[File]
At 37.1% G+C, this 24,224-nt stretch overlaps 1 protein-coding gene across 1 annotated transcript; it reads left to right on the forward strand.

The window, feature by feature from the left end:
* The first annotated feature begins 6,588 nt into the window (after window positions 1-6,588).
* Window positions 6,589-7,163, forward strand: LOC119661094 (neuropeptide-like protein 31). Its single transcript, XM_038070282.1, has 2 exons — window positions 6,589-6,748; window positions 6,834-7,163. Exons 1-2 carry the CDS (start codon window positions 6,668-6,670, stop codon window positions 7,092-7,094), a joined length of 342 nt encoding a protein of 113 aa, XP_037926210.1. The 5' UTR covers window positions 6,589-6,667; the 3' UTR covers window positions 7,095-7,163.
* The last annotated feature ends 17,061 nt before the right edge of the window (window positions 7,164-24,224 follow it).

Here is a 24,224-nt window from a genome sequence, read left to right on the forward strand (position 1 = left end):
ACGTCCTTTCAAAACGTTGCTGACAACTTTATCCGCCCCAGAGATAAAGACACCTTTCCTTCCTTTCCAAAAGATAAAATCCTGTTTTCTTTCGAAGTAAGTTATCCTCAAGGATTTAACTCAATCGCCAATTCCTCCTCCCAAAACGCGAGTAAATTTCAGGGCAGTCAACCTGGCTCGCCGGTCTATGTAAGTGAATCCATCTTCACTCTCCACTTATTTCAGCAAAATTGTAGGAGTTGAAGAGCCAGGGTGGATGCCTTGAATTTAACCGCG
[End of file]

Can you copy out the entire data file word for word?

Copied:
At 37.1% G+C, this 24,224-nt stretch overlaps 1 protein-coding gene across 1 annotated transcript; it reads left to right on the forward strand.

The window, feature by feature from the left end:
* The first annotated feature begins 6,588 nt into the window (after window positions 1-6,588).
* Window positions 6,589-7,163, forward strand: LOC119661094 (neuropeptide-like protein 31). Its single transcript, XM_038070282.1, has 2 exons — window positions 6,589-6,748; window positions 6,834-7,163. Exons 1-2 carry the CDS (start codon window positions 6,668-6,670, stop codon window positions 7,092-7,094), a joined length of 342 nt encoding a protein of 113 aa, XP_037926210.1. The 5' UTR covers window positions 6,589-6,667; the 3' UTR covers window positions 7,095-7,163.
* The last annotated feature ends 17,061 nt before the right edge of the window (window positions 7,164-24,224 follow it).

Here is a 24,224-nt window from a genome sequence, read left to right on the forward strand (position 1 = left end):
ACGTCCTTTCAAAACGTTGCTGACAACTTTATCCGCCCCAGAGATAAAGACACCTTTCCTTCCTTTCCAAAAGATAAAATCCTGTTTTCTTTCGAAGTAAGTTATCCTCAAGGATTTAACTCAATCGCCAATTCCTCCTCCCAAAACGCGAGTAAATTTCAGGGCAGTCAACCTGGCTCGCCGGTCTATGTAAGTGAATCCATCTTCACTCTCCACTTATTTCAGCAAAATTGTAGGAGTTGAAGAGCCAGGGTGGATGCCTTGAATTTAACCGCG